Somewhere in the Pacific Ocean, a single whale calls out again and again and again. Whale 52, as he’s known, has never been seen by humans. But he has been heard. For years. His call has been recorded and it’s in a frequency that matches no other whale species.
Maybe that’s why no other whale seems to have answered him and why 52 continues to swim and call, swim and call. The media has dubbed him The Loneliest Whale in the World. A Kickstarter campaign is trying to fund an expedition by filmmaker Josh Zeman to find 52. The whale has inspired a singer to write an entire album dedicated to him and an artist to name a sculpture for him. And ah, yes, he has a Twitter account, too, though he’s not had much to say lately.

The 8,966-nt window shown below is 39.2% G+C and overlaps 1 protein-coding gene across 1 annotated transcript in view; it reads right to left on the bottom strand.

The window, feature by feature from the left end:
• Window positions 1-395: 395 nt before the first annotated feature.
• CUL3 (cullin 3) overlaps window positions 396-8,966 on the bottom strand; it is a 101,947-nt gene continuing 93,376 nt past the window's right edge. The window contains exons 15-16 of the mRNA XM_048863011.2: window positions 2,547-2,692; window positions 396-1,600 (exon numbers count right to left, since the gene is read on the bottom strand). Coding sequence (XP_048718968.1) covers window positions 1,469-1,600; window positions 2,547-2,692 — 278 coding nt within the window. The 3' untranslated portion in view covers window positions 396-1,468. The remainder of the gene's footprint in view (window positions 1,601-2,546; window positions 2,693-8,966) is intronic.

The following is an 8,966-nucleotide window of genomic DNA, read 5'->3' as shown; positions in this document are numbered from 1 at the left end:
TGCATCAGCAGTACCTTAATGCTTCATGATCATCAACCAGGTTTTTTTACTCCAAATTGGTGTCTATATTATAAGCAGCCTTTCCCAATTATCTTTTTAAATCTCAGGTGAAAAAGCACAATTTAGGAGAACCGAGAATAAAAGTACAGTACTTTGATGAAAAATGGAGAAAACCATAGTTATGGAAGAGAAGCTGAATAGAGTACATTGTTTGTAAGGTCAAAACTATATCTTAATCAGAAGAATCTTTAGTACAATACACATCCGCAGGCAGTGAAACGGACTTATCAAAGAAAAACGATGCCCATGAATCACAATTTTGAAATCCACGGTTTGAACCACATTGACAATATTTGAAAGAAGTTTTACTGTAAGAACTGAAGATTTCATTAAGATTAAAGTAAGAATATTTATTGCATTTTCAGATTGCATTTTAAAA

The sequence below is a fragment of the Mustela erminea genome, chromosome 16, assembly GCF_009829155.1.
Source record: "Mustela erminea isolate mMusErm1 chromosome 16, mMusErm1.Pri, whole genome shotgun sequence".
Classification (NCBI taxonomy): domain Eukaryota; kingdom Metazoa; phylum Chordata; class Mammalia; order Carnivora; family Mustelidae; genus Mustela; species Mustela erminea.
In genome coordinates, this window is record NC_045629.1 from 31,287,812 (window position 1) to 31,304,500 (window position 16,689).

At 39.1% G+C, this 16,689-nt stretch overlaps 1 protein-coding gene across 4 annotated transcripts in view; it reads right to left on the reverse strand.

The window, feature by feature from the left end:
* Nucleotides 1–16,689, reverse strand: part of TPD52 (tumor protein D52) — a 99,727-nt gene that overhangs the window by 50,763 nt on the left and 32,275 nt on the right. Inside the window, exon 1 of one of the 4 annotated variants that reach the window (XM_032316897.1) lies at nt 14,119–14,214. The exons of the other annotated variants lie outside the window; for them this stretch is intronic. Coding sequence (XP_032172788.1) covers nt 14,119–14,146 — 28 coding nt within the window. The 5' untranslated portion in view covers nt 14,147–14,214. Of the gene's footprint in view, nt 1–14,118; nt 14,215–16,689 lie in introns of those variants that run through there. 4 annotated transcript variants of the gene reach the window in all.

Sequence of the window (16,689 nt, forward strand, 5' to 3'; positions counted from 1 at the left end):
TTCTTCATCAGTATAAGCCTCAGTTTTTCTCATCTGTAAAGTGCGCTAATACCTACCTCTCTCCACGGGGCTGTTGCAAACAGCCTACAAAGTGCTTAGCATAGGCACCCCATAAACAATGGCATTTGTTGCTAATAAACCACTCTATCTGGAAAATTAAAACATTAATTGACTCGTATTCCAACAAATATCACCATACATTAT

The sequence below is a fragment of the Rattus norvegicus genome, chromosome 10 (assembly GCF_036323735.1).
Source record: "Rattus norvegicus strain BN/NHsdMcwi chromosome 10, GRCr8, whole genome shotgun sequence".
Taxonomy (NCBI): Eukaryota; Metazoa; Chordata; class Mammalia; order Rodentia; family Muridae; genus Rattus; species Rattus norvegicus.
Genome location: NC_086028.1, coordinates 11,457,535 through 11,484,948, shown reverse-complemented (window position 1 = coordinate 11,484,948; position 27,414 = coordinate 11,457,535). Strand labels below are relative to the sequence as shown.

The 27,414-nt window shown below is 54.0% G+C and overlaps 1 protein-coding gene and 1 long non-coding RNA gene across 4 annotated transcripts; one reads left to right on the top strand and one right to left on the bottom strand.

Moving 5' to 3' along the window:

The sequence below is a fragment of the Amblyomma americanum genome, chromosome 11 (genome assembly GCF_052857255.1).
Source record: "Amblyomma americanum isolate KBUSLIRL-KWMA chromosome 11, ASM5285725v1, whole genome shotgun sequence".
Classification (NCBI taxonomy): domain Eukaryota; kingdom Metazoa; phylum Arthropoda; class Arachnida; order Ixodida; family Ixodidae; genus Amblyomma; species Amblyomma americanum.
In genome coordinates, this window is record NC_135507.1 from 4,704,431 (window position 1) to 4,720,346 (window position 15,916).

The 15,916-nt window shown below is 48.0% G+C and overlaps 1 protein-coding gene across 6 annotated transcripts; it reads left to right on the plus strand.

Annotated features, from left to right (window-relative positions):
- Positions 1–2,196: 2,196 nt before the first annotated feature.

He is a very famous whale for never having been seen…or perhaps even properly understood. As is often the case with narratives, the narratives unfolding about the whale say as much about the person telling them as they do about the whale — and probably more. Same whale, different interpretations.
“For some people, he’s so lonely,” Zeman says. “For others, he’s celebrating his alone-ness. He’s an inspirational message — because he continues to call out no matter what. For other people, he’s a kind of cautionary tale about technology and social media,” as in, connecting us constantly but perhaps decreasing the amount of real listening we do.
Whale 52 and the narratives about him are a lovely reminder that, as writer Anäis Nin supposedly said (perhaps referencing the Talmud), we don’t see things as they are, we see things as we are.
When we interpret another’s words and actions, we interpret them through the lens of our own existence, experiences, values, beliefs. When we mediate or coach, we don’t (we can’t) check ourselves at the door — we carry who and how we are to the table with us.